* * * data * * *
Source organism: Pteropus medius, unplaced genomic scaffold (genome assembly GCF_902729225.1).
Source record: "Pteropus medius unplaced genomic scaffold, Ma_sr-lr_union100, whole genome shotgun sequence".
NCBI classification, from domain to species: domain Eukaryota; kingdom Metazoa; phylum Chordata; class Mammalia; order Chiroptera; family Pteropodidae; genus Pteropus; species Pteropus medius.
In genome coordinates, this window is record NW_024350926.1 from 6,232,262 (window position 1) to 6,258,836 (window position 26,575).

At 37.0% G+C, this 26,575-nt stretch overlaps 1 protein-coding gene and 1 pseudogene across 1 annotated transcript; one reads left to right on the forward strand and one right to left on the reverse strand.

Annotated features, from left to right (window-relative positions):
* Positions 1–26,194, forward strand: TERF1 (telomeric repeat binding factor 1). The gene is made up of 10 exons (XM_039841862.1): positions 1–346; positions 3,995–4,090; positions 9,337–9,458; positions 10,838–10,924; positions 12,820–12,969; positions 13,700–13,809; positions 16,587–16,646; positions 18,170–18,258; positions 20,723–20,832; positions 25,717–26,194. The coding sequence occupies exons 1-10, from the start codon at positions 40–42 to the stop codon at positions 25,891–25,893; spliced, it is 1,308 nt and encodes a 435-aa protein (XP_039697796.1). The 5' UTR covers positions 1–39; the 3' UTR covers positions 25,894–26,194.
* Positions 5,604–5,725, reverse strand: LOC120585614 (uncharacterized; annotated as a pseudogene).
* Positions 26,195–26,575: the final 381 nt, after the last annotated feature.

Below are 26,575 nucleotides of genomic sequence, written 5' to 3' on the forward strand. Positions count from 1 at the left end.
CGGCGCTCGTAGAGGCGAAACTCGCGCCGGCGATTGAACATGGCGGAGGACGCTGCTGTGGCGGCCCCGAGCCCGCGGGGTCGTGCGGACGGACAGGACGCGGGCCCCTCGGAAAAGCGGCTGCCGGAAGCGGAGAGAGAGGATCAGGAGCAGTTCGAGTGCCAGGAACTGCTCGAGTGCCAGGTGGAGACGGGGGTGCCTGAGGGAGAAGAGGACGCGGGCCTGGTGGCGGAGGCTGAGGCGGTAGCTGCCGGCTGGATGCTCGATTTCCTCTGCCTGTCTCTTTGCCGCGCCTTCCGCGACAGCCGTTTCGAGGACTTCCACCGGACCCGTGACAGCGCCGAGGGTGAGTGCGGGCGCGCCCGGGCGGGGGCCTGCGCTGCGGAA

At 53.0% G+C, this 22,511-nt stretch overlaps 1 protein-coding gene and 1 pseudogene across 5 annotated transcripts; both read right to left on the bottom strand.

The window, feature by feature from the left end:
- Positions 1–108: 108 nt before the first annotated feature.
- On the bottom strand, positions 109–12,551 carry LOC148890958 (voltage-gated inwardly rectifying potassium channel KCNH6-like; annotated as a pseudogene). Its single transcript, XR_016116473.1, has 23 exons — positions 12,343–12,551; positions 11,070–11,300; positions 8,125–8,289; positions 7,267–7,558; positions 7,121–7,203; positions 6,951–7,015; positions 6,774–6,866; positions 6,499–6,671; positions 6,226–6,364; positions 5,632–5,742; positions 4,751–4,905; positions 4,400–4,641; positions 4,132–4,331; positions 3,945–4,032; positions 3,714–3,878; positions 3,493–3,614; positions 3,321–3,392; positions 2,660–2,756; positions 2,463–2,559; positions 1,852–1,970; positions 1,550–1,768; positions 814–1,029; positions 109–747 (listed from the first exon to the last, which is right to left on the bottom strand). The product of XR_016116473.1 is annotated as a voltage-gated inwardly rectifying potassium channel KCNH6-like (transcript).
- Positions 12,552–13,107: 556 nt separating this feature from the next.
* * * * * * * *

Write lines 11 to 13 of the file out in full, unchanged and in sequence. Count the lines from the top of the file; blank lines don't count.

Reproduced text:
CGGCGCTCGTAGAGGCGAAACTCGCGCCGGCGATTGAACATGGCGGAGGACGCTGCTGTGGCGGCCCCGAGCCCGCGGGGTCGTGCGGACGGACAGGACGCGGGCCCCTCGGAAAAGCGGCTGCCGGAAGCGGAGAGAGAGGATCAGGAGCAGTTCGAGTGCCAGGAACTGCTCGAGTGCCAGGTGGAGACGGGGGTGCCTGAGGGAGAAGAGGACGCGGGCCTGGTGGCGGAGGCTGAGGCGGTAGCTGCCGGCTGGATGCTCGATTTCCTCTGCCTGTCTCTTTGCCGCGCCTTCCGCGACAGCCGTTTCGAGGACTTCCACCGGACCCGTGACAGCGCCGAGGGTGAGTGCGGGCGCGCCCGGGCGGGGGCCTGCGCTGCGGAA

At 53.0% G+C, this 22,511-nt stretch overlaps 1 protein-coding gene and 1 pseudogene across 5 annotated transcripts; both read right to left on the bottom strand.

The window, feature by feature from the left end: